Match day 5 preview

It’s not impossible for New Zealand to drop out of the Four today. But the elements could have their say in Match Day Five of the 2005 Women’s Cricket World Cup. The South African Weather Service is forecasting a 30% chance of thunderstorms in the Pretoria/Tshwane region this afternoon.

The match of the day today is without question between India and New Zealand at the Tshwane University of Technology. Also in action today: Australia v Sri Lanka (LC de Villiers Oval), England v South Africa (Harlequins), and Ireland v West Indies (Laudium).

India v New Zealand:

India will be the proverbial cock-a-hoop after Monday’s seven-wicket victory over England. New Zealand comfortably disposed of Ireland on Monday, and victory for the White Ferns today is vital, especially with England waiting for them in the next round on Friday.

Historically, India and New Zealand have met seven times in World Cup action, New Zealand winning six, India none and one tied. It was a nine-wicket win to NZ at Patna in 1978. Three meetings in the 1982 World Cup all favoured home team New Zealand. Maia Lewis is the only player from New Zealand’s 42-run victory at Ealing in 1993 who will be taking the field today.

Lewis, Rebecca Rolls, Anju Jain, Deepu Marathe (nee Kulkarni) and Neetu David were all involved in the tied match at Indore in 1997. India needed 177 to win and were bowled out for 176 with five balls to spare.

Two victories by New Zealand over India in the 2000 World Cup, winning by 74 runs in the round-robin and by nine wickets in the semi-final.

I am predicting India to break their World Cup duck against the White Ferns today.

England v South Africa:

South Africa was England’s nemesis in the 2000 World Cup, but while England’s form has improved in the past four years, South Africa’s has unravelled. Cri-Zelda Brits is, along with Johmari Logtenberg, South Africa’s most exciting prospect, but it will all come to nought if she can’t bowl straight. England had already been qualified for the final by their enthusiastic publicity machine, but their loss to India should have been no surprise to the objective eye. They should, nonetheless, be much too strong for South Africa today.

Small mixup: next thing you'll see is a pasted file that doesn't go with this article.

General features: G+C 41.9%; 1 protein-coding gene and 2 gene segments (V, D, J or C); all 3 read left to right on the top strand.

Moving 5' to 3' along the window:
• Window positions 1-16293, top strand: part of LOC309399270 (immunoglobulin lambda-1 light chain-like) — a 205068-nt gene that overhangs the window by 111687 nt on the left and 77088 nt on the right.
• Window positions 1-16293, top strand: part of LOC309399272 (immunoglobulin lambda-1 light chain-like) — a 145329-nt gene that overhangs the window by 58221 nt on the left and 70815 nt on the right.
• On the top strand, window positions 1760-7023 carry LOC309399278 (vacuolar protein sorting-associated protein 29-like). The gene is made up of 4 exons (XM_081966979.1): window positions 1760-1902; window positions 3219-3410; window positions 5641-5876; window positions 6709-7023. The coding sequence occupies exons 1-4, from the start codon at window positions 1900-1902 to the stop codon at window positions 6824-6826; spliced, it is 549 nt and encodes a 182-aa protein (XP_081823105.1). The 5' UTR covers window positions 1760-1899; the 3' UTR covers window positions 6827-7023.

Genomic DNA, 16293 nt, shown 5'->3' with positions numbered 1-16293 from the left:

England and South Africa have met only twice in World Cup play before today. England won by seven runs at Hyderabad in 1997 in a match reduced to twenty overs-a-side, predating by seven years the first scheduled Twenty20 international. The margin in South Africa’s favour at the Bert Sutcliffe Oval in 2000 was five wickets.

South Africa start Wednesday in sixth position in the 2005 World Cup and should still be there at day’s end.

Ireland v West Indies:

Ireland would have pre-tournament favourites for this match, but the performance of the West Indian outfit has been the most pleasant surprise of the 2005 World Cup.

These two teams have met only once in the World Cup, with the West Indies winning by 19 runs at Dorking in 1993. Stephanie Power and Miriam Grealey are still in attendance for their teams today.

Ireland and the West Indies were the two teams to qualify for this World Cup from the 2003 IWCC Trophy. In their only meeting in that tournament, Ireland won by 32 runs at Amstelveen.

The West Indies start Wednesday in fifth position. A bonus point win over Ireland today, combined with a bonus point win by India over New Zealand, could see them, for the next 48 hours at least, in fourth place.

Australia v Sri Lanka:

Australia beat Sri Lanka by exactly 200 runs in their only World Cup meeting, at Hagley Oval in 2000. Karen Rolton scored 154 not out that day. Sri Lanka have fallen a bit short of expectations so far in this World Cup, and if they’re not careful today’s margin could be just as large.

(Note: This article was originally written for the Cricketwoman website in 2005. It may contain links to Cricketarchive which have long since ceased to exist. Cricketwoman was a partner website of Cricketarchive at the time of the 2005 Womens World Cup. – RE, 2017-07-21)

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